Supportive care. Clinical trials are underway to find better ways of reducing symptoms and side effects of current bone cancer treatments in order to improve patients’ comfort and quality of life.

The next section addresses how to cope with the symptoms of the disease or the side effects of its treatment. Use the menu on the side of your screen to select Coping with Side Effects, or you can select another section, to continue reading this guide.  

Bone Cancer - Coping with Side Effects

This section has been reviewed and approved by the Cancer.Net Editorial Board, 10/2013

ON THIS PAGE: You will find out more about steps to take to help cope with physical, social, and emotional side effects. This page includes several links outside of this guide to other sections of this website. To see other pages, use the menu on the side of your screen.

Fear of treatment side effects is common after a diagnosis of cancer, but it may help to know that preventing and controlling side effects is a major focus of your health care team. This is called palliative or supportive care, and it is an important part of the overall treatment plan, regardless of the stage of disease.

Common side effects from each treatment option for bone cancer are described in detail within the Treatment Options section. Learn more about the most common side effects of cancer and different treatments, along with ways to prevent or control them. Side effects depend on a variety of factors, including the cancer’s stage, the length and dosage of treatment(s), and your overall health.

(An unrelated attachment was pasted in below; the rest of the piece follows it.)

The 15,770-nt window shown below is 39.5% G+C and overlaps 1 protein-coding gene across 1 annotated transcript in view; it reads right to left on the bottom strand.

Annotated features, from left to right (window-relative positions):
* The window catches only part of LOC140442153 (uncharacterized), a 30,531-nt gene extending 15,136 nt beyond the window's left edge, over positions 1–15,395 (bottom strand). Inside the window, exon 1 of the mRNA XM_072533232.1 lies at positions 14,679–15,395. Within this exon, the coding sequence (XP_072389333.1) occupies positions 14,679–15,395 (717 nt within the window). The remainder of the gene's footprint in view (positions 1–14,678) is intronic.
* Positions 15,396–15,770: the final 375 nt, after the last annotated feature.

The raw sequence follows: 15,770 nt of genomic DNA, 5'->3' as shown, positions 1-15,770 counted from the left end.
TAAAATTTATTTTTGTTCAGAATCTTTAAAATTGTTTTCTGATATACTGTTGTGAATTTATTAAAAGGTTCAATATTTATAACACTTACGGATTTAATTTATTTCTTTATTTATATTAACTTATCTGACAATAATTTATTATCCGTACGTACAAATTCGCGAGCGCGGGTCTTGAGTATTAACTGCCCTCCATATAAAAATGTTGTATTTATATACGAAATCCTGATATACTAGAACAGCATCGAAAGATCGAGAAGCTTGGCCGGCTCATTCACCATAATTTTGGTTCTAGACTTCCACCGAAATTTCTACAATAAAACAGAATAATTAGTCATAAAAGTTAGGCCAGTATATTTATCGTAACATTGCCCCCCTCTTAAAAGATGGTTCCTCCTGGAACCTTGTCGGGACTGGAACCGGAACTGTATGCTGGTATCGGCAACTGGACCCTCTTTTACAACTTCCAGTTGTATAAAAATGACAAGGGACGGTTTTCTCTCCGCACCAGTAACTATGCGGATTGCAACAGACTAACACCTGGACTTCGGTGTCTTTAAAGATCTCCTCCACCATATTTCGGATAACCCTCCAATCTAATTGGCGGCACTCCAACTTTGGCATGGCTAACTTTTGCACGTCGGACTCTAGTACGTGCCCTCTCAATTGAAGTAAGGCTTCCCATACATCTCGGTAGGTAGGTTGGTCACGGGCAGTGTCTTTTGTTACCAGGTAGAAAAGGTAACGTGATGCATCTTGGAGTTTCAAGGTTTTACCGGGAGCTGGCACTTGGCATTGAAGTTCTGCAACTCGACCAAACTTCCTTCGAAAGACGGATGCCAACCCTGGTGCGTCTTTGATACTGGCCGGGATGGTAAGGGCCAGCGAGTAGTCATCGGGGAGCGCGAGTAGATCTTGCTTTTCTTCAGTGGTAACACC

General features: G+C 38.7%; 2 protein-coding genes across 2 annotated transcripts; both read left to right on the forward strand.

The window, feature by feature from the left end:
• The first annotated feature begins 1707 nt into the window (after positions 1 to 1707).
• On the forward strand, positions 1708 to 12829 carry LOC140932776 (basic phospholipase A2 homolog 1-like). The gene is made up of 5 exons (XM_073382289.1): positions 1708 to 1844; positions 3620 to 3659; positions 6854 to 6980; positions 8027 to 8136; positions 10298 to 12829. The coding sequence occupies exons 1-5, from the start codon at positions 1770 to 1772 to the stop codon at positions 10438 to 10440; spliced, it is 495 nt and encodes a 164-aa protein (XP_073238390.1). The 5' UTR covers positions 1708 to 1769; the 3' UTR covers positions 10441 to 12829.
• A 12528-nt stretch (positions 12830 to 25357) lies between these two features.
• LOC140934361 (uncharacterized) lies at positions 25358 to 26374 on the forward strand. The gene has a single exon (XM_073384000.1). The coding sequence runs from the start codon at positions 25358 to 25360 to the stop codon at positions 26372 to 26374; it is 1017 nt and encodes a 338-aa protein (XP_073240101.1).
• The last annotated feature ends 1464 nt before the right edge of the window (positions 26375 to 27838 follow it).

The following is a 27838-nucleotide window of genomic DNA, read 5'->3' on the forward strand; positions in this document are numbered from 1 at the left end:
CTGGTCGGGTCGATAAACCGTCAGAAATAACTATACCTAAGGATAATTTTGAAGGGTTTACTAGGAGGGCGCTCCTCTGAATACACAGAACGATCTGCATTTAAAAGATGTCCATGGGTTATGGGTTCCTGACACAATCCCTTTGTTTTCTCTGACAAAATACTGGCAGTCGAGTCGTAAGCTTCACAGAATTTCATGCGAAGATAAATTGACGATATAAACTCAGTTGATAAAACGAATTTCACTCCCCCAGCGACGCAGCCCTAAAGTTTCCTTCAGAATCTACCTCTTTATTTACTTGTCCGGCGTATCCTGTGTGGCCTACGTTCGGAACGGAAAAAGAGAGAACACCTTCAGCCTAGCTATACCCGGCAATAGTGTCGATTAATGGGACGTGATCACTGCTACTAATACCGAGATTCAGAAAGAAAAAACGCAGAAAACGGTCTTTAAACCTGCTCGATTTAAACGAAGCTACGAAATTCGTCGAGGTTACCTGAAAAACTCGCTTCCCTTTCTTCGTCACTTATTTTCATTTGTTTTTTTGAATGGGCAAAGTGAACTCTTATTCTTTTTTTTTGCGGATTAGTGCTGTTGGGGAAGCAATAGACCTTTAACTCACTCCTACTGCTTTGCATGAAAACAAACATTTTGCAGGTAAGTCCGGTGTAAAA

Before treatment begins, talk with your doctor about possible side effects of each type of treatment you will be receiving. Ask which side effects are most likely to happen, when they are likely to occur, and what can be done to prevent or relieve them. And, ask about the level of caregiving you may need during treatment and recovery, as family members and friends often play an important role in the care of a person with bone cancer. Learn more about caregiving.

In addition to physical side effects, there may be psychosocial (emotional and social) effects as well. Patients and their families are encouraged to share their feelings with a member of their health care team who can help with coping strategies. Learn more about the importance of addressing such needs, including concerns about managing the cost of your cancer care